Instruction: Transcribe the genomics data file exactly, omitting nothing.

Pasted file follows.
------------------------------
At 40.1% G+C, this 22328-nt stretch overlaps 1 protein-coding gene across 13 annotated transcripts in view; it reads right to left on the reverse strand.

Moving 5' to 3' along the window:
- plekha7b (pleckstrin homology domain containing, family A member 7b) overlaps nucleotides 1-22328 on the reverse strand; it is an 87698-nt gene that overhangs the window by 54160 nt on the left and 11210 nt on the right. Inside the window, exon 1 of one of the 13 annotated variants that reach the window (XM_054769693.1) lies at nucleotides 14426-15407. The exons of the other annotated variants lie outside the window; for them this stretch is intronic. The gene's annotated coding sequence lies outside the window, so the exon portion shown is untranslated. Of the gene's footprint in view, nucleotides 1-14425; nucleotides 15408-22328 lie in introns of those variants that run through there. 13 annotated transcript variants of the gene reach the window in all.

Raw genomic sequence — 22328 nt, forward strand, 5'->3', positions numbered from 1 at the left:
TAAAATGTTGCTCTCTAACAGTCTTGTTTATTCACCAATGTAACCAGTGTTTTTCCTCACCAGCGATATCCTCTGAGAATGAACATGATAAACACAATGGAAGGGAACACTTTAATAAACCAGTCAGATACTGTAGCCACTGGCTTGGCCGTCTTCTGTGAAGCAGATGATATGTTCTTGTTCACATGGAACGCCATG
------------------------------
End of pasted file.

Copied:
At 40.1% G+C, this 22328-nt stretch overlaps 1 protein-coding gene across 13 annotated transcripts in view; it reads right to left on the reverse strand.

Moving 5' to 3' along the window:
- plekha7b (pleckstrin homology domain containing, family A member 7b) overlaps nucleotides 1-22328 on the reverse strand; it is an 87698-nt gene that overhangs the window by 54160 nt on the left and 11210 nt on the right. Inside the window, exon 1 of one of the 13 annotated variants that reach the window (XM_054769693.1) lies at nucleotides 14426-15407. The exons of the other annotated variants lie outside the window; for them this stretch is intronic. The gene's annotated coding sequence lies outside the window, so the exon portion shown is untranslated. Of the gene's footprint in view, nucleotides 1-14425; nucleotides 15408-22328 lie in introns of those variants that run through there. 13 annotated transcript variants of the gene reach the window in all.

Raw genomic sequence — 22328 nt, forward strand, 5'->3', positions numbered from 1 at the left:
TAAAATGTTGCTCTCTAACAGTCTTGTTTATTCACCAATGTAACCAGTGTTTTTCCTCACCAGCGATATCCTCTGAGAATGAACATGATAAACACAATGGAAGGGAACACTTTAATAAACCAGTCAGATACTGTAGCCACTGGCTTGGCCGTCTTCTGTGAAGCAGATGATATGTTCTTGTTCACATGGAACGCCATG